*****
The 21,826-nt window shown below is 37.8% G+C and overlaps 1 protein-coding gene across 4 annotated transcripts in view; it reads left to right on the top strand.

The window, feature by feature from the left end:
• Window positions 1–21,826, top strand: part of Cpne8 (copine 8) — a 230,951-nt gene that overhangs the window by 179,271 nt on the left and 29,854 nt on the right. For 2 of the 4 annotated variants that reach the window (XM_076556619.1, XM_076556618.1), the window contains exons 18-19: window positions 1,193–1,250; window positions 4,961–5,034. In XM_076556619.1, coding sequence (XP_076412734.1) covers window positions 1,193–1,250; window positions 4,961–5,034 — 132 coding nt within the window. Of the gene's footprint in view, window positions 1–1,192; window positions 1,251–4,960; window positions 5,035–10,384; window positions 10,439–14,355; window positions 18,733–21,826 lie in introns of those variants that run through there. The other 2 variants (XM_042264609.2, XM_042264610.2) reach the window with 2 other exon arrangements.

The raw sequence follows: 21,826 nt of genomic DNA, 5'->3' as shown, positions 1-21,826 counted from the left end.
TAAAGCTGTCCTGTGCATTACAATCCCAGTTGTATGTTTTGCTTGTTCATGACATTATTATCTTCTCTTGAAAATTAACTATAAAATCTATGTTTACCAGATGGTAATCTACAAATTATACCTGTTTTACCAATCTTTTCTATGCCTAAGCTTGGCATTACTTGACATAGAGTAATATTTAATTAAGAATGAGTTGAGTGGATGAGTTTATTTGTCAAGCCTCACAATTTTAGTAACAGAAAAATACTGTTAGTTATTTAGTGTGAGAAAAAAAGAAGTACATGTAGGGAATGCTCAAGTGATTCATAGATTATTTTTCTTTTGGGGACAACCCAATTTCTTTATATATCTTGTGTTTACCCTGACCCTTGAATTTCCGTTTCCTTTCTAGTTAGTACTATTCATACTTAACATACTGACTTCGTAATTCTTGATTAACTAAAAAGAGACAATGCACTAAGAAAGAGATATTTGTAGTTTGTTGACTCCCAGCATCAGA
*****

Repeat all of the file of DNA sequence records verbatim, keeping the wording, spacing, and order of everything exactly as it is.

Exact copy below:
The 21,826-nt window shown below is 37.8% G+C and overlaps 1 protein-coding gene across 4 annotated transcripts in view; it reads left to right on the top strand.

The window, feature by feature from the left end:
• Window positions 1–21,826, top strand: part of Cpne8 (copine 8) — a 230,951-nt gene that overhangs the window by 179,271 nt on the left and 29,854 nt on the right. For 2 of the 4 annotated variants that reach the window (XM_076556619.1, XM_076556618.1), the window contains exons 18-19: window positions 1,193–1,250; window positions 4,961–5,034. In XM_076556619.1, coding sequence (XP_076412734.1) covers window positions 1,193–1,250; window positions 4,961–5,034 — 132 coding nt within the window. Of the gene's footprint in view, window positions 1–1,192; window positions 1,251–4,960; window positions 5,035–10,384; window positions 10,439–14,355; window positions 18,733–21,826 lie in introns of those variants that run through there. The other 2 variants (XM_042264609.2, XM_042264610.2) reach the window with 2 other exon arrangements.

The raw sequence follows: 21,826 nt of genomic DNA, 5'->3' as shown, positions 1-21,826 counted from the left end.
TAAAGCTGTCCTGTGCATTACAATCCCAGTTGTATGTTTTGCTTGTTCATGACATTATTATCTTCTCTTGAAAATTAACTATAAAATCTATGTTTACCAGATGGTAATCTACAAATTATACCTGTTTTACCAATCTTTTCTATGCCTAAGCTTGGCATTACTTGACATAGAGTAATATTTAATTAAGAATGAGTTGAGTGGATGAGTTTATTTGTCAAGCCTCACAATTTTAGTAACAGAAAAATACTGTTAGTTATTTAGTGTGAGAAAAAAAGAAGTACATGTAGGGAATGCTCAAGTGATTCATAGATTATTTTTCTTTTGGGGACAACCCAATTTCTTTATATATCTTGTGTTTACCCTGACCCTTGAATTTCCGTTTCCTTTCTAGTTAGTACTATTCATACTTAACATACTGACTTCGTAATTCTTGATTAACTAAAAAGAGACAATGCACTAAGAAAGAGATATTTGTAGTTTGTTGACTCCCAGCATCAGA